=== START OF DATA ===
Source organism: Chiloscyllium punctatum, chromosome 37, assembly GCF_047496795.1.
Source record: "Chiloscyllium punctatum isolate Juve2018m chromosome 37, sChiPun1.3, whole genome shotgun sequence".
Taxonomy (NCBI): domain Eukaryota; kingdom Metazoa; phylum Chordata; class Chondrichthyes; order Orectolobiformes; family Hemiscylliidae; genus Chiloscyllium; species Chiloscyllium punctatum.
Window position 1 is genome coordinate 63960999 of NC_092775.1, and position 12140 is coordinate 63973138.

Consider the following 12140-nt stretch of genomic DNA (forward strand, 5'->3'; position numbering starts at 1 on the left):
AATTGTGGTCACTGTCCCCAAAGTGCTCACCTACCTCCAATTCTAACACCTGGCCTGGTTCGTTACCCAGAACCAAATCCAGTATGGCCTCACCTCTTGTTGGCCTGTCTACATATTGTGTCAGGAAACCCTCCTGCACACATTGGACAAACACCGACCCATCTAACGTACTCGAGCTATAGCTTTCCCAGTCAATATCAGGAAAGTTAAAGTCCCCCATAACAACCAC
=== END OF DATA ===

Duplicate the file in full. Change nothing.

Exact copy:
Source organism: Chiloscyllium punctatum, chromosome 37, assembly GCF_047496795.1.
Source record: "Chiloscyllium punctatum isolate Juve2018m chromosome 37, sChiPun1.3, whole genome shotgun sequence".
Taxonomy (NCBI): domain Eukaryota; kingdom Metazoa; phylum Chordata; class Chondrichthyes; order Orectolobiformes; family Hemiscylliidae; genus Chiloscyllium; species Chiloscyllium punctatum.
Window position 1 is genome coordinate 63960999 of NC_092775.1, and position 12140 is coordinate 63973138.

Consider the following 12140-nt stretch of genomic DNA (forward strand, 5'->3'; position numbering starts at 1 on the left):
AATTGTGGTCACTGTCCCCAAAGTGCTCACCTACCTCCAATTCTAACACCTGGCCTGGTTCGTTACCCAGAACCAAATCCAGTATGGCCTCACCTCTTGTTGGCCTGTCTACATATTGTGTCAGGAAACCCTCCTGCACACATTGGACAAACACCGACCCATCTAACGTACTCGAGCTATAGCTTTCCCAGTCAATATCAGGAAAGTTAAAGTCCCCCATAACAACCAC